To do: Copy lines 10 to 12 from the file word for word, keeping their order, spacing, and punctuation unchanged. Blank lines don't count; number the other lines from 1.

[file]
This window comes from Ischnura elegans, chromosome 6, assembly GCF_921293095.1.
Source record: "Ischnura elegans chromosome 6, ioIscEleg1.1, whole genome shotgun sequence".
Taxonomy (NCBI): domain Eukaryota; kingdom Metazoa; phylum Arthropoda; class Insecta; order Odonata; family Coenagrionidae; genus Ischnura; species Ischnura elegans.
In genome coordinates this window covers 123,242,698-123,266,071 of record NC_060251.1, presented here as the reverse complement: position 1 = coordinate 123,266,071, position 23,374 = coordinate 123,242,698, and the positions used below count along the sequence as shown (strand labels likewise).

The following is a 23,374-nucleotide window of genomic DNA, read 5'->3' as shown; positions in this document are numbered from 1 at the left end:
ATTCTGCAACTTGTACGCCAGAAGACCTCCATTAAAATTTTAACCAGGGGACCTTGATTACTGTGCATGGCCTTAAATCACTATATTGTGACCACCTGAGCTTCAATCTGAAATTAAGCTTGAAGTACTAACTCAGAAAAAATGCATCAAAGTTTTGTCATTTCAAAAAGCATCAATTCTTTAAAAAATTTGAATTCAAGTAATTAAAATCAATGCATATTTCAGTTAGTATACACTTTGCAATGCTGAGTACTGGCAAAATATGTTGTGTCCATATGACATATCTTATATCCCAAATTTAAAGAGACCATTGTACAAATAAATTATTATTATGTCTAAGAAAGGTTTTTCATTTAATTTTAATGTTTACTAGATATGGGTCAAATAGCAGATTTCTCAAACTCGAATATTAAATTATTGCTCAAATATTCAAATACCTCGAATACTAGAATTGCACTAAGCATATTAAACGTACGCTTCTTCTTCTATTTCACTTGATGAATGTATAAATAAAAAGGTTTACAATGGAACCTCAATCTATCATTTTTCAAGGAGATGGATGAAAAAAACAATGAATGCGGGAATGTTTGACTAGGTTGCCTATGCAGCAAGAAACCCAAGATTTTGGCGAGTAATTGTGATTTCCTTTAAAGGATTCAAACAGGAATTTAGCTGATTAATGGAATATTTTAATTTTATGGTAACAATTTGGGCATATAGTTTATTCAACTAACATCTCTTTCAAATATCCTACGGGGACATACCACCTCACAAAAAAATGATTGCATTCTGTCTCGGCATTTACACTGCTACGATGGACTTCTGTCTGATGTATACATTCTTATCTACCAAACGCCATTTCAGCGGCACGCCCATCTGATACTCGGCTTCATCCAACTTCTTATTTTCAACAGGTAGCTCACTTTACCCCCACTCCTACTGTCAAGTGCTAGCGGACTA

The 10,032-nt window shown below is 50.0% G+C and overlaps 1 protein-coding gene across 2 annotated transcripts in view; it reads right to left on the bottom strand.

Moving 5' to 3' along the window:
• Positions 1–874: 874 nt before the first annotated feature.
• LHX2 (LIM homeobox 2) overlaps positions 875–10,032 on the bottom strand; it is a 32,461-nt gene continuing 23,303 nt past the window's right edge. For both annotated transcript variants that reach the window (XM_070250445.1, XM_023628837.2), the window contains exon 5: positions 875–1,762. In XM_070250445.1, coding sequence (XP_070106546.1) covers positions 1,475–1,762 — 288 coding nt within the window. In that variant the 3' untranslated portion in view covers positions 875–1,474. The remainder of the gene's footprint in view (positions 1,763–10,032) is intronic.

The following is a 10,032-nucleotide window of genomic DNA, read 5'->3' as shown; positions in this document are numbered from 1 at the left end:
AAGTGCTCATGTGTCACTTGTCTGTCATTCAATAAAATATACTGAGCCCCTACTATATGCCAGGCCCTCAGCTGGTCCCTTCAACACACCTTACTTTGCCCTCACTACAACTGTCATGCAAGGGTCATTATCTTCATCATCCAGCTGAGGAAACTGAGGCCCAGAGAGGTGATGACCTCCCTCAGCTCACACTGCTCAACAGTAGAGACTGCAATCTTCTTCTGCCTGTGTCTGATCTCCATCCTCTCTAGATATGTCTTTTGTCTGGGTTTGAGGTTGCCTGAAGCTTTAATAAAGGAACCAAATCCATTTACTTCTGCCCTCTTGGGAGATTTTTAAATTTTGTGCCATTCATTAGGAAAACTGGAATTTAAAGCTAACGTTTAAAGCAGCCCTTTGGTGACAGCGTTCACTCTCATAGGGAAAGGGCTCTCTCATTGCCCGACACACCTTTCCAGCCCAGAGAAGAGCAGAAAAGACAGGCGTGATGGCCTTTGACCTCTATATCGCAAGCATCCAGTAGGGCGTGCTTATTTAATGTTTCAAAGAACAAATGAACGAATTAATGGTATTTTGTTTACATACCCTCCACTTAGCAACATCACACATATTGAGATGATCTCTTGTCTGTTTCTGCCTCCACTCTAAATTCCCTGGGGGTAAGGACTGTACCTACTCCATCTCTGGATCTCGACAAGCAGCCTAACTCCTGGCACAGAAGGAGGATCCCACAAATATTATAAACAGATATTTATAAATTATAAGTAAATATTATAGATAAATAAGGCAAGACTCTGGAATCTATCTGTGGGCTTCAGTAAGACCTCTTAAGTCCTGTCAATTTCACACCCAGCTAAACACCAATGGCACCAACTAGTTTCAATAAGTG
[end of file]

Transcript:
• LHX2 (LIM homeobox 2) overlaps positions 875–10,032 on the bottom strand; it is a 32,461-nt gene continuing 23,303 nt past the window's right edge. For both annotated transcript variants that reach the window (XM_070250445.1, XM_023628837.2), the window contains exon 5: positions 875–1,762. In XM_070250445.1, coding sequence (XP_070106546.1) covers positions 1,475–1,762 — 288 coding nt within the window. In that variant the 3' untranslated portion in view covers positions 875–1,474. The remainder of the gene's footprint in view (positions 1,763–10,032) is intronic.

The following is a 10,032-nucleotide window of genomic DNA, read 5'->3' as shown; positions in this document are numbered from 1 at the left end:
AAGTGCTCATGTGTCACTTGTCTGTCATTCAATAAAATATACTGAGCCCCTACTATATGCCAGGCCCTCAGCTGGTCCCTTCAACACACCTTACTTTGCCCTCACTACAACTGTCATGCAAGGGTCATTATCTTCATCATCCAGCTGAGGAAACTGAGGCCCAGAGAGGTGATGACCTCCCTCAGCTCACACTGCTCAACAGTAGAGACTGCAATCTTCTTCTGCCTGTGTCTGATCTCCATCCTCTCTAGATATGTCTTTTGTCTGGGTTTGAGGTTGCCTGAAGCTTTAATAAAGGAACCAAATCCATTTACTTCTGCCCTCTTGGGAGATTTTTAAATTTTGTGCCATTCATTAGGAAAACTGGAATTTAAAGCTAACGTTTAAAGCAGCCCTTTGGTGACAGCGTTCACTCTCATAGGGAAAGGGCTCTCTCATTGCCCGACACACCTTTCCAGCCCAGAGAAGAGCAGAAAAGACAGGCGTGATGGCCTTTGACCTCTATATCGCAAGCATCCAGTAGGGCGTGCTTATTTAATGTTTCAAAGAACAAATGAACGAATTAATGGTATTTTGTTTACATACCCTCCACTTAGCAACATCACACATATTGAGATGATCTCTTGTCTGTTTCTGCCTCCACTCTAAATTCCCTGGGGGTAAGGACTGTACCTACTCCATCTCTGGATCTCGACAAGCAGCCTAACTCCTGGCACAGAAGGAGGATCCCACAAATATTATAAACAGATATTTATAAATTATAAGTAAATATTATAGATAAATAAGGCAAGACTCTGGAATCTATCTGTGGGCTTCAGTAAGACCTCTTAAGTCCTGTCAATTTCACACCCAGCTAAACACCAATGGCACCAACTAGTTTCAATAAGTG